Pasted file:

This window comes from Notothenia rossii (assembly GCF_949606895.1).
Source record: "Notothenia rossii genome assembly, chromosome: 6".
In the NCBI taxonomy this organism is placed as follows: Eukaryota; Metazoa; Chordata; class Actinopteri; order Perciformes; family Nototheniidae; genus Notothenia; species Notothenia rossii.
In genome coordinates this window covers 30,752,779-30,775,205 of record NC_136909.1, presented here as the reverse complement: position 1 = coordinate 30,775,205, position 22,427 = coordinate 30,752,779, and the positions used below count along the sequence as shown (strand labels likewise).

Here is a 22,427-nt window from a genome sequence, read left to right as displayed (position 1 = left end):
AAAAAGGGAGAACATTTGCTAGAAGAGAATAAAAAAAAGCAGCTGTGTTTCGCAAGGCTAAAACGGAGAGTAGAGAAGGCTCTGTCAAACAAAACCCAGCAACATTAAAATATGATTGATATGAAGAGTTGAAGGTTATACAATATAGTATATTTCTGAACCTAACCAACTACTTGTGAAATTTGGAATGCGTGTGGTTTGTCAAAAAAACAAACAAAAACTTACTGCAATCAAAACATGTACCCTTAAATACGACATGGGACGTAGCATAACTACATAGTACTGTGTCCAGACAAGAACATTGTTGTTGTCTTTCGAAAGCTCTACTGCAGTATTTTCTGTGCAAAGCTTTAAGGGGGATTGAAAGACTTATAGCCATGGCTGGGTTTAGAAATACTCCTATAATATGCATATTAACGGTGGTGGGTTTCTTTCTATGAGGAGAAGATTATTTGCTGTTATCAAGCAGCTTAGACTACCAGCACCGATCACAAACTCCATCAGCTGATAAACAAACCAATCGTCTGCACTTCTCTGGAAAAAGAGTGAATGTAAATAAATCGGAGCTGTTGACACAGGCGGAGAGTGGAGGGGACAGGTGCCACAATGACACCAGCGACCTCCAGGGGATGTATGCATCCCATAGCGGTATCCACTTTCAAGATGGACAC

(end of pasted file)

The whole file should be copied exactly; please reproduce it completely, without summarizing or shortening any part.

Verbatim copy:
This window comes from Notothenia rossii (assembly GCF_949606895.1).
Source record: "Notothenia rossii genome assembly, chromosome: 6".
In the NCBI taxonomy this organism is placed as follows: Eukaryota; Metazoa; Chordata; class Actinopteri; order Perciformes; family Nototheniidae; genus Notothenia; species Notothenia rossii.
In genome coordinates this window covers 30,752,779-30,775,205 of record NC_136909.1, presented here as the reverse complement: position 1 = coordinate 30,775,205, position 22,427 = coordinate 30,752,779, and the positions used below count along the sequence as shown (strand labels likewise).

Here is a 22,427-nt window from a genome sequence, read left to right as displayed (position 1 = left end):
AAAAAGGGAGAACATTTGCTAGAAGAGAATAAAAAAAAGCAGCTGTGTTTCGCAAGGCTAAAACGGAGAGTAGAGAAGGCTCTGTCAAACAAAACCCAGCAACATTAAAATATGATTGATATGAAGAGTTGAAGGTTATACAATATAGTATATTTCTGAACCTAACCAACTACTTGTGAAATTTGGAATGCGTGTGGTTTGTCAAAAAAACAAACAAAAACTTACTGCAATCAAAACATGTACCCTTAAATACGACATGGGACGTAGCATAACTACATAGTACTGTGTCCAGACAAGAACATTGTTGTTGTCTTTCGAAAGCTCTACTGCAGTATTTTCTGTGCAAAGCTTTAAGGGGGATTGAAAGACTTATAGCCATGGCTGGGTTTAGAAATACTCCTATAATATGCATATTAACGGTGGTGGGTTTCTTTCTATGAGGAGAAGATTATTTGCTGTTATCAAGCAGCTTAGACTACCAGCACCGATCACAAACTCCATCAGCTGATAAACAAACCAATCGTCTGCACTTCTCTGGAAAAAGAGTGAATGTAAATAAATCGGAGCTGTTGACACAGGCGGAGAGTGGAGGGGACAGGTGCCACAATGACACCAGCGACCTCCAGGGGATGTATGCATCCCATAGCGGTATCCACTTTCAAGATGGACAC